• Size: 18–21 cm (7.1–8.3 in)
  • Weight: 54–151 g (1.9–5.3 oz)
  • Wingspan: 42.5–56.3 cm (16.7–22.2 in)
  • Time of the Year: Year-round

The Northern Saw-Whet Owl is a small, charismatic species found in forests across Wisconsin. They can be found throughout the year, but they are often elusive due to their size and nocturnal habits. Their common name, “Saw-Whet,” comes from one of this owl’s calls that is said to resemble the sound of a saw being sharpened on a whetting stone.

They are primarily mouse hunters, but can take prey larger than themselves, including voles and shrews. During the day, Northern Saw-Whet Owls roost in dense foliage, sometimes just above eye level, making them a delightful find for patient bird watchers.

Did you know? Despite their small size and seemingly cute appearance, Northern Saw-Whet Owls are fierce hunters. They often decapitate their prey before eating and save uneaten parts for later meals.

Long-Eared Owl

Long-Eared Owl
  • Scientific Name: Asio otus
  • Size: 31–40 cm (12–16 in)
  • Weight: 178–435 g (0.39–0.96 lbs)
  • Wingspan: 86–100 cm (34–39 in)
  • Time of the Year: Winter

Long-Eared Owls, or Asio otus, are medium-sized owls with an elongated facial disk and, as their name suggests, notable long ears. In Wisconsin, these migratory birds are most often sighted in winter when they form communal roosts.

These secretive birds favor dense stands of conifers or mixed woodlands for their roosts, especially near open fields or marshes. At night, they hunt for small mammals, especially voles, in nearby open areas. Due to their secretive nature and nocturnal habits, they can be challenging to spot but are a special find for any birdwatcher.

Did you know? The Long-Eared Owl’s “ears” are not ears at all, but tufts of feathers called plumicorns. They can raise or lower these tufts to communicate their mood or blend in with their surroundings.

Short-Eared Owl

Short-Eared Owl
  • Scientific Name: Asio flammeus
  • Size: 34–43 cm (13–17 in)
  • Weight: 206–475 g (0.45–1.05 lbs)
  • Wingspan: 85–110 cm (33–43 in)
  • Time of the Year: Winter

Short-Eared Owls are medium-sized owls recognized for their small ear tufts, yellow eyes, and round, buff-colored faces. These owls prefer open country and are more likely to be seen in flight during daylight hours than other owl species, especially at dawn and dusk.

Unlike most owls, Short-Eared Owls often make their nests on the ground in open fields, marshlands, or grasslands. They feed primarily on small mammals and occasionally on small birds. In Wisconsin, they are most commonly seen during the winter months.

Did you know? Short-Eared Owls are one of the most widely distributed owls in the world, found on all continents except Antarctica and Australia.

Northern Hawk Owl

Northern Hawk Owl
  • Scientific Name: Surnia ulula
  • Size: 36–42.5 cm (14.2–16.7 in)
  • Weight: 300–400 g (0.66–0.88 lbs)
  • Wingspan: 69–82 cm (27–32 in)
  • Time of the Year: Winter (Irregular, usually not every year)

The Northern Hawk Owl, or Surnia ulula, is a non-migratory owl native to the northernmost regions of North America, Europe, and Asia. It is an irregular visitor in Wisconsin, making appearances mainly during the winter.

This species boasts a long, cylindrical body, a small round head without ear tufts, and yellow eyes. Its name is derived from its hawk-like behavior of hunting during the day and its tendency to perch openly on the tops of trees. It has a varied diet, consuming small mammals and birds.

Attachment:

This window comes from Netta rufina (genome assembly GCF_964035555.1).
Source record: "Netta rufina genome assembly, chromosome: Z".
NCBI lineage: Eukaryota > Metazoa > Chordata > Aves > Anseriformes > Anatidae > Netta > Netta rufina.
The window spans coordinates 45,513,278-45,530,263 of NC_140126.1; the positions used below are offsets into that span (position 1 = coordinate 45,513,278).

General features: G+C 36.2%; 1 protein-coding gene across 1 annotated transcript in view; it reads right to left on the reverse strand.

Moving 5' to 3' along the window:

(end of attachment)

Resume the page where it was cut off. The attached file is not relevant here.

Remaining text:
Did you know? Unlike most owls, the Northern Hawk Owl has eyes set at the front of its face, providing better depth perception for hunting at high speeds during the day.

Snowy Owl

Snowy Owl
  • Scientific Name: Bubo scandiacus
  • Size: 52–71 cm (20–28 in)
  • Weight: 1.6–2.9 kg (3.5–6.4 lbs)
  • Wingspan: 125–150 cm (49–59 in)
  • Time of the Year: Winter (Irregular, usually not every year)

The Snowy Owl, or Bubo scandiacus, is one of the most recognizable owl species, particularly for its starring role in the Harry Potter series as Hedwig. It is one of the heaviest owls found in North America, distinguished by its rounded head without ear tufts, yellow eyes, and pure white feathers.

Snowy Owls breed in the Arctic tundra and are only occasional visitors to Wisconsin during the winter. They prefer open landscapes like fields or beaches, where they feed mainly on small mammals, especially lemmings and rabbits.

Did you know? Female Snowy Owls are not entirely white. They have dark barring on their feathers, while the males become whiter as they age.

Where & How to Observe Owls in Wisconsin

Owls are widespread throughout Wisconsin, and you might spot them in a variety of habitats. Great Horned Owls, for instance, are prevalent in woodlands, city parks, and even suburban areas. Northern Saw-Whet Owls prefer dense thickets and coniferous forests.

For those willing to venture further, the state’s parks and nature reserves are fantastic places to go owl-spotting. Crex Meadows Wildlife Area, in Grantsburg, is home to a large number of Barred Owls. In the winter, Buena Vista Wildlife Area, near Stevens Point, becomes a haven for Short-Eared Owls.

Northern Hawk Owls and Snowy Owls are more elusive and irregular winter visitors, but keen birders may spot them in open areas like agricultural fields and grasslands.

Quick Tips For Owl Spotting

  • Timing is everything: Owls are mostly nocturnal, but some species, like the Northern Hawk Owl, are active during the day. Twilight hours—dawn and dusk—are often the best times to spot these raptors.
  • Be quiet: Owls have keen hearing and will likely detect you before you see them. Move slowly and quietly to avoid scaring them away.
  • Look for signs: Look out for “whitewash” (owl droppings) on the ground or the tree trunk, and pellet remains—these are good indicators that an owl might be nearby.
  • Use binoculars: A good pair of binoculars can help you spot owls perched in trees or flying in the distance.
  • Respect their space: If an owl appears agitated or tries to fly away, you are likely too close. Step back and give the owl its space.

Remember, patience is key when it comes to bird watching. With a bit of perseverance and a lot of quiet, you’re sure to spot some of Wisconsin’s fascinating owls.

Owls in Other States

Leave a Comment